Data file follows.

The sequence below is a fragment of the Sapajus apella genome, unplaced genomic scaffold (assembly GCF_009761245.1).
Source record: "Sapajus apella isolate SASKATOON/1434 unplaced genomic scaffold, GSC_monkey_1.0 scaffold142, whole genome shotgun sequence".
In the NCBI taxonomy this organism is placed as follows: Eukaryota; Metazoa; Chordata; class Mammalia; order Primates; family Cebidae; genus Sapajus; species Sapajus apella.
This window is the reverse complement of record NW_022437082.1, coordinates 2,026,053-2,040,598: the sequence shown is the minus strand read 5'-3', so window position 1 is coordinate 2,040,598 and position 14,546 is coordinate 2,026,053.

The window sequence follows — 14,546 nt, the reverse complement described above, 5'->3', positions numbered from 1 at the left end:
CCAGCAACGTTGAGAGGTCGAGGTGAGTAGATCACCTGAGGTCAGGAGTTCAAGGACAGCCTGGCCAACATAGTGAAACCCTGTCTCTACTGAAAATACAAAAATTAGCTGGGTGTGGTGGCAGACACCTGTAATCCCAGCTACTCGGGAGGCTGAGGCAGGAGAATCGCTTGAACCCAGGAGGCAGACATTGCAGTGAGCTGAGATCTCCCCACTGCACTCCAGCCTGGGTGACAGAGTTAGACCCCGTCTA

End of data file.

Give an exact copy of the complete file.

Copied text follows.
The sequence below is a fragment of the Sapajus apella genome, unplaced genomic scaffold (assembly GCF_009761245.1).
Source record: "Sapajus apella isolate SASKATOON/1434 unplaced genomic scaffold, GSC_monkey_1.0 scaffold142, whole genome shotgun sequence".
In the NCBI taxonomy this organism is placed as follows: Eukaryota; Metazoa; Chordata; class Mammalia; order Primates; family Cebidae; genus Sapajus; species Sapajus apella.
This window is the reverse complement of record NW_022437082.1, coordinates 2,026,053-2,040,598: the sequence shown is the minus strand read 5'-3', so window position 1 is coordinate 2,040,598 and position 14,546 is coordinate 2,026,053.

The window sequence follows — 14,546 nt, the reverse complement described above, 5'->3', positions numbered from 1 at the left end:
CCAGCAACGTTGAGAGGTCGAGGTGAGTAGATCACCTGAGGTCAGGAGTTCAAGGACAGCCTGGCCAACATAGTGAAACCCTGTCTCTACTGAAAATACAAAAATTAGCTGGGTGTGGTGGCAGACACCTGTAATCCCAGCTACTCGGGAGGCTGAGGCAGGAGAATCGCTTGAACCCAGGAGGCAGACATTGCAGTGAGCTGAGATCTCCCCACTGCACTCCAGCCTGGGTGACAGAGTTAGACCCCGTCTA